It’s a wrap! An extraordinary year, full of too many things to properly digest in the heady craziness of a celebratory and emotional end. Our year at Harvard ends with a packed, 2-day Symposium where 44 Fellows presented their social impact projects in a marathon of presentations, reactions and heartfelt encouragement and applause - in 5 minute increments (I ran over). From saving the oceans to saving democracy, via projects to get urban kids fishing or teaching blind kids in India who are otherwise left by the wayside, it was an inspiring (and totally exhausting) spectacle. It ended with tearful goodbyes, and everyone flying off back to their normal lives. Changed.
For me, with a project which consisted in part of observing the impact of this kind of program on people at this age and stage of their lives, it held precious lessons. When you see the energy, brains and commitment of a roomful of these ‘modern elders', and pair them up on university campuses with the energies, brains and dreams of Q1ers, it is powerful and electric. We urgently need to spread and scale ALI-like programs across the globe, to prepare and energise midlifers everywhere about the promise and potential of their 3rd Quarters. And lobby companies and countries to redesign and adapt to this new phase of life. More of that in the years to come, I hope.
Build in Q2, Leverage in Q3
Harvard ALIers are just the first pioneers, the very tip of an ageing iceberg of a new kind of older. It was fascinating to watch how people used the skills, networks and resources they had built up in Q2 to design innovative approaches to issues and passions they wanted to work on in Q3. Others dug deep into the communities and countries they come from to bring global thinking and resources home.
Paul builds on decades in governance and private equity to focus on saving the oceans. Nadezdah, a career politician from Bulgaria will build a leadership Academy for Southeast European political potentials. Renee, a former police chief from Detroit will dig down into reforming both her home city - and American policing more generally. Isabel, former Vice President of Panama will focus in on youth employment in her country (podcast interview here). Serena spent Q2 in banking and is now using the financing mechanisms she knows so well to help fund the performing arts more sustainably. The variety was limitless, but the passion each brought to their projects consistent - and communicative. My 4-Quarter Lives podcast has been showcasing some of their stories and will continue to follow their futures and their impact.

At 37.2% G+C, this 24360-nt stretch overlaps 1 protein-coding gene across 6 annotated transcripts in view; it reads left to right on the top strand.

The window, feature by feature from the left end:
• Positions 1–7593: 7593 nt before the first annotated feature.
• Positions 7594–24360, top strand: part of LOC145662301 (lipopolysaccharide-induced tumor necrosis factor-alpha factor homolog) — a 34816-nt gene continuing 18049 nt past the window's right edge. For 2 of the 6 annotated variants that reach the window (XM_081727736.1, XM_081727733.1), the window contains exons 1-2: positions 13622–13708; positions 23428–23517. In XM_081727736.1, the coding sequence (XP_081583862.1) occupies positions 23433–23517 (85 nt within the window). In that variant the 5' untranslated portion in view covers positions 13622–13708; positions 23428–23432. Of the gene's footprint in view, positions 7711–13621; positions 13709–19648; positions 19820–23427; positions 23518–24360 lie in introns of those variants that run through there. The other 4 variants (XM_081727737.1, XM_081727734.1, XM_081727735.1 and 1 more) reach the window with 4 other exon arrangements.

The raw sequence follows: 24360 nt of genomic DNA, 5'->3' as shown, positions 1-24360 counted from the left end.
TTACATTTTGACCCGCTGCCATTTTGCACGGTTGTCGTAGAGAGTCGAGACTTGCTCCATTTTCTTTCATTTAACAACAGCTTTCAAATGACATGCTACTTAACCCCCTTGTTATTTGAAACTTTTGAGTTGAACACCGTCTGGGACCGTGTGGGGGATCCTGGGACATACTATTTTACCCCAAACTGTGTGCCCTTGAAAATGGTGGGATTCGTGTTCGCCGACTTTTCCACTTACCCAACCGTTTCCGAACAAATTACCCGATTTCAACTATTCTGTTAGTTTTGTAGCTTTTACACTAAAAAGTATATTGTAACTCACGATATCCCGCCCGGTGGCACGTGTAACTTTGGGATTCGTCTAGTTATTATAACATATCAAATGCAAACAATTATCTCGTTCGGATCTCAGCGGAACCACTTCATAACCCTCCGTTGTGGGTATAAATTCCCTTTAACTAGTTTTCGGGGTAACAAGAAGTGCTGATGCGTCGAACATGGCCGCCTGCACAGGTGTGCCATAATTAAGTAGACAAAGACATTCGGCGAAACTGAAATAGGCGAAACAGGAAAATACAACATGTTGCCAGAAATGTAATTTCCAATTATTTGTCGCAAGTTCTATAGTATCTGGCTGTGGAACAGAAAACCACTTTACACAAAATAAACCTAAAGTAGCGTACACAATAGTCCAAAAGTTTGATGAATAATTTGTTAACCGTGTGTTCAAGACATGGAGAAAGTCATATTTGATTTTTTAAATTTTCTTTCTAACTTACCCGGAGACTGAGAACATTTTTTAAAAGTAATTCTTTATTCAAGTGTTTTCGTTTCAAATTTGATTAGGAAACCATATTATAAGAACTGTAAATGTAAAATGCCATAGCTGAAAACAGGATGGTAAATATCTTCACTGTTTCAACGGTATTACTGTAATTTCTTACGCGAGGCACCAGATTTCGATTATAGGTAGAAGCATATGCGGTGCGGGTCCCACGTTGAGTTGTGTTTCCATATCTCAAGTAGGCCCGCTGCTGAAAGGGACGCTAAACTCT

I feel especially connected to the impressive women on this perfectly gender balanced programme. From the word go, thanks to Marisol, we got together monthly to discuss… everything. Our lives, our partners, our projects, our wounds. For some, it was the first time they had ever had a peer group of powerful women with whom they could let their hair down. For others, it was as essential as breathing. The gentlemen complained of being excluded - but then grudgingly created a group of their own. It never went as deep.
Women will be key to bridging the gap between the head and the heart, the IQ and EQ. They were key to the program, and brought a lot of ‘heart’ to a program more focused on the ‘head’ - the rational and professional sides of designing and implementing social impact projects. Men and the institutions they design(ed) still prefer compartmentalising the personal and the professional, women seem to work so hard to integrate it. ALI women certainly did.